What It Is: Let me engage in a hypothetical: what if Chinese liquor wasn't tractor antifreeze, but instead had a heritage, range and complexity to rival any whisky distillery or vineyard? Unknit your knickers. Now what if there was a cocktail bar that uncompromisingly stocked nothing but that liquor?
Tucked in between the Arsenal "fan experience" and % Arabica near Rockbund, 1945 Chinese Tavern could, at first glance, either be a snug teahouse or a nondescript restaurant. On closer inspection, it's a snug cocktail bar flying the huangjiu pride flag from the top of its ornamental birdcages. Huangjiu, for the uninitiated, is a genre of low-percentage alcohols made (mostly) from rice, known literally as yellow wine, and most famously from Shaoxing. Like sake, it's sometimes served warm, to the horror of connoisseurs. It's typically drunk by old people with dinner. It is desperately uncool.
So eight people set out to change that! They include Gordon Zhang, co-founder of Speak Low and Sober Company, retired actor and TV host Anthony Zhan, and Zhang Jun, a 30-year veteran of Shanghai's Kunqu Opera circuit. According to bartender Jay Jay (himself a newcomer to huangjiu), 1945 Chinese Tavern is meant to reintroduce/resuscitate Chinese alcohol. Huangjiu in particular has gotten a bad rap over the years because most of the stuff on the market is, frankly, bad. The co-founders contend that huangjiu doesn't have to be bad. According to another co-founder and huangjiu producer Chen Shihai, it can be a miracle elixir: it causes no hangovers and can help prevent high blood pressure and heart disease.
Big claims in a small space. The interior, maxing out at maybe 30 people comfortably, with its muted lighting, racks of exotic bottles and tall cages with actual songbirds flanking the doors, should thrill fans of overtly Chinese design. The lounge at the rear, with drum seats, leather couches and 3,000rmb minimum spend, will seem more familiar to KTV goers.
On to the drinks! It breaks down like this: a handful of Chinese liquor flights, a drinks list proving they work in cocktails, and whole bottles on sale. Baijiu is present but huangjiu holds the spotlight. The most approachable option is the Shaoxing Huangjiu Journey (168rmb), four little cups with progressively sweeter types; yuanhong is light and a little sour, while xiangxue is made by remixing a kind of huangjiu grappa to make something molasses dark and just as sweet. Unfortunately, the menu is light on English descriptions.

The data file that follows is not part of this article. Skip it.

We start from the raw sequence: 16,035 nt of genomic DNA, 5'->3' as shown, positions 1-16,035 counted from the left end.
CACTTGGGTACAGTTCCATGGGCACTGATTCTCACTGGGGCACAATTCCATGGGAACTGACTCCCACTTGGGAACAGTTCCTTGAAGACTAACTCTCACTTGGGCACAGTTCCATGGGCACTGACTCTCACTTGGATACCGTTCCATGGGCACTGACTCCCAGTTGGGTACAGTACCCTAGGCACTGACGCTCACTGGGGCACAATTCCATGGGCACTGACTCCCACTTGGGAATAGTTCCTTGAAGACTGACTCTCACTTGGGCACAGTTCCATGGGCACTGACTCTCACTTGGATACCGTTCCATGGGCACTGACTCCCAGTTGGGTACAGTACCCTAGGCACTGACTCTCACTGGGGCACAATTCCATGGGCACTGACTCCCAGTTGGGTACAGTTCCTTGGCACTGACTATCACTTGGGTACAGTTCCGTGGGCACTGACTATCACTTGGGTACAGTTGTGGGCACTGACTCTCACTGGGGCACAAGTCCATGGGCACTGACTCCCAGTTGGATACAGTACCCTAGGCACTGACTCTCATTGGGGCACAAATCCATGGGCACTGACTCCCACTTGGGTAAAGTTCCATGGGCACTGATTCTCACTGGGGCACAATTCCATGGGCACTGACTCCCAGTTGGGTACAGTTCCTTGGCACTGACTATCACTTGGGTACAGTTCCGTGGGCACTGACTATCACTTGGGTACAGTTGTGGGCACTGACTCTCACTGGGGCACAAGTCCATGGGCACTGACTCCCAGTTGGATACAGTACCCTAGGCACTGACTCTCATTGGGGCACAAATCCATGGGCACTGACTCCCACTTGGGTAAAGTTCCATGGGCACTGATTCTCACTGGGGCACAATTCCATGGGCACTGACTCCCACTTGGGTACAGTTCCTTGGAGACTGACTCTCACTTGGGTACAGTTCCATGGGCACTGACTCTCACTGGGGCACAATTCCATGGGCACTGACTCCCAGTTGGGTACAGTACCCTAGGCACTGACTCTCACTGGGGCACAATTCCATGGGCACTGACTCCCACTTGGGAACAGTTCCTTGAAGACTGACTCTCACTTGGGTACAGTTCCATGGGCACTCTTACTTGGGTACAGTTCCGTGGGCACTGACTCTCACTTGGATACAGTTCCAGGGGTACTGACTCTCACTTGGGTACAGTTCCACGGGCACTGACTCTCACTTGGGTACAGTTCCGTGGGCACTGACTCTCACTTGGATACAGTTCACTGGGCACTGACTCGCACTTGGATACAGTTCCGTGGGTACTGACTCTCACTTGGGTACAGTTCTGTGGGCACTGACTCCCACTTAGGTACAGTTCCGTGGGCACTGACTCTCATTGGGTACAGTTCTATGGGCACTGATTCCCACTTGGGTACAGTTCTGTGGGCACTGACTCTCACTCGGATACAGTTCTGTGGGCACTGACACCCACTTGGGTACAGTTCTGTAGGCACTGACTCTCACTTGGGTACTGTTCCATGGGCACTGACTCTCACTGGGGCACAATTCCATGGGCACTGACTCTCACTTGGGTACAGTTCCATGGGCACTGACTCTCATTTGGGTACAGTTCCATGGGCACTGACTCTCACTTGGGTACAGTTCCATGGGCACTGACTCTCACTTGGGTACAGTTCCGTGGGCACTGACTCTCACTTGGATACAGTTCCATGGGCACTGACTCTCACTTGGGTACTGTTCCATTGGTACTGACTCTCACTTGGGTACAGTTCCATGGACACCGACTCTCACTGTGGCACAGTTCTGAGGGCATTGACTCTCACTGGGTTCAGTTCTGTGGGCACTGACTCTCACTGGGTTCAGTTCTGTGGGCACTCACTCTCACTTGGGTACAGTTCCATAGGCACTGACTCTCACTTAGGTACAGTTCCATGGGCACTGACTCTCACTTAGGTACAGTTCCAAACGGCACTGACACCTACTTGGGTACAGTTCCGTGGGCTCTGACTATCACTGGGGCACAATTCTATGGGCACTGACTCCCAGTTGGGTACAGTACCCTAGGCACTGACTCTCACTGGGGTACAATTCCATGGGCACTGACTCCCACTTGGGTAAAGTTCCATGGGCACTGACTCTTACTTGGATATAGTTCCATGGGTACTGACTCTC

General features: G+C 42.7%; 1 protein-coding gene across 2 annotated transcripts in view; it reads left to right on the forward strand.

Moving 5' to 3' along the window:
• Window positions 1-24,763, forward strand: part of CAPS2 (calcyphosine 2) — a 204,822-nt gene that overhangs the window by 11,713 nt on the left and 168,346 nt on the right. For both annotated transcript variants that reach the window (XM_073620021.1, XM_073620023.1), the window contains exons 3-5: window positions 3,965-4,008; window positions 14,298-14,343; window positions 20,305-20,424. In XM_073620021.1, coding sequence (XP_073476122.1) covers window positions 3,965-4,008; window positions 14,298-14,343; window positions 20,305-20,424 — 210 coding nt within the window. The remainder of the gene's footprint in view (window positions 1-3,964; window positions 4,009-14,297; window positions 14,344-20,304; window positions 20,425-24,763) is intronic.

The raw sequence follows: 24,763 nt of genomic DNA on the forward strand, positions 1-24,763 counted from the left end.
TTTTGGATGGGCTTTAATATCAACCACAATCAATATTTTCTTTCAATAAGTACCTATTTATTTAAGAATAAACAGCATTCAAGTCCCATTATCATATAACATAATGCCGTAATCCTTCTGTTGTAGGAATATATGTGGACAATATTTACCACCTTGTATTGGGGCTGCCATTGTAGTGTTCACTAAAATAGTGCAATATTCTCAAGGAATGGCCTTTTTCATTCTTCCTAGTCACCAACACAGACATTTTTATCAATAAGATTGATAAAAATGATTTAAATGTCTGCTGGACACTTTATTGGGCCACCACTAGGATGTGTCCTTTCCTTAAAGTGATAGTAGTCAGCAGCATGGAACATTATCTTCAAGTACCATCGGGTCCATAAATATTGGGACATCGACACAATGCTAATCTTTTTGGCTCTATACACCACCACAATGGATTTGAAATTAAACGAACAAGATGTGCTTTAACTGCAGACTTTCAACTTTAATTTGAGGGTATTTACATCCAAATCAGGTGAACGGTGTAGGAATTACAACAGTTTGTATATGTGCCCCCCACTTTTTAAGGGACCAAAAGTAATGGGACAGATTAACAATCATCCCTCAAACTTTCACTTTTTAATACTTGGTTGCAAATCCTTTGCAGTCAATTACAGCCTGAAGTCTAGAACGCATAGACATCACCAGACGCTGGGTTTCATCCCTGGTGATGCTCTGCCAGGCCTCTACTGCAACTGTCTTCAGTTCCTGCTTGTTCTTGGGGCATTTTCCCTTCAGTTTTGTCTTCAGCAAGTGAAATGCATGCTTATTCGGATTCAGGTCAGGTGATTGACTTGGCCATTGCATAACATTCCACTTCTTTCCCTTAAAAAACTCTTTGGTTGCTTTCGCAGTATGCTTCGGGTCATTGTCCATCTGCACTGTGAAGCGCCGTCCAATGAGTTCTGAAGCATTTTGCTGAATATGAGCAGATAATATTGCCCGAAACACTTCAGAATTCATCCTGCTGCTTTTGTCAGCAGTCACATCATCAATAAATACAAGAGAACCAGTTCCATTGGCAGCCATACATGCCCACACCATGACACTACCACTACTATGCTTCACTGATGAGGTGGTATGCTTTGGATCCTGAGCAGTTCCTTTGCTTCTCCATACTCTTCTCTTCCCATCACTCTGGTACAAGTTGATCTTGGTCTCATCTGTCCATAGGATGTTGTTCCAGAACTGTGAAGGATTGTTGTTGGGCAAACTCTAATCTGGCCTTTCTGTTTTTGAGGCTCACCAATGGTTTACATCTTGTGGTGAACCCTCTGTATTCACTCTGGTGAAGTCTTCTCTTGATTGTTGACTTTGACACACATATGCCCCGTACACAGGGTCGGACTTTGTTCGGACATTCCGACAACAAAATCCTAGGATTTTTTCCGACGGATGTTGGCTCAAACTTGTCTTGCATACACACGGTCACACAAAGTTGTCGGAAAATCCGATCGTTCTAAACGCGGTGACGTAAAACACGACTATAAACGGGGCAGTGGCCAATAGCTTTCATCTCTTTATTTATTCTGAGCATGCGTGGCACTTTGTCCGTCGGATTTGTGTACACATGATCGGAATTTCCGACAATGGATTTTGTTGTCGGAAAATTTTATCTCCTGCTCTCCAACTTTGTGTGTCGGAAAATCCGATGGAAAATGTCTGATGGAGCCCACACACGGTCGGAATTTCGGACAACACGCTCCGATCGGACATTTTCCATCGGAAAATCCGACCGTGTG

The list of signature cocktails (most 88rmb, one 118rmb) don't create any groundbreaking new flavors, more riffs on other familiar drinks but as proof-of-concept that huangjiu and baijiu belong in cocktails, they're spot on. Highlights include Lost in Heaven (98rmb) for playing peppercorn and passionfruit off Cityson baijiu.
For patrons uninterested in huangjiu (what are you doing here), there's also Chinese-made gin, vodka, wine and Taiwanese whiskey (specifically Kavalan) available. There is, in fact, nothing on the menu that isn't Chinese, except Sprite. Also, separate note, the "snack" menu is less "snack" and more "set Shanghainese meals." They're actually very good.
First Impressions: I was introduced to huangjiu five-six years ago. A colleague would spike his morning coffee with the finest cornerstore vintage, under the impression the line manager wouldn't notice because, he'd say, clumsily rubbing the side of his bloodshot nose, "it doesn't smell like baijiu, see?" If you're reading this, Gary, you were right, but it still reeked.
So huangjiu and I didn't get off to a great start, and I don't think I'm alone there. The consensus seems to be "it's like sake, but for cooking?" With such low standards, it's not a surprise 1945 Chinese Tavern turned me around on huangjiu in one flight. This place should exist. It's a little earnest, but you should visit at least once if you consider yourself even a passing fan of spirits. Whether you like it will depend on how you feel about rice booze. The taste is particular and unmistakable. People fresh off a baijiu moment, maybe hold off for the wounds to heal.
I'm preemptively adding this one to our tourist favorites. Bring your whisky-snob family members and show off your local knowledge. Add this to the out-of-towner food tour after the stops for xiaolongabo and hongshaorou. Just go for the novelty. Prices are Bund-valid, it's instagramable as kittens, and if you discover huangjiu and its ilk just aren't for you, pat yourself on the back for giving it a go and maybe hit up Windows instead.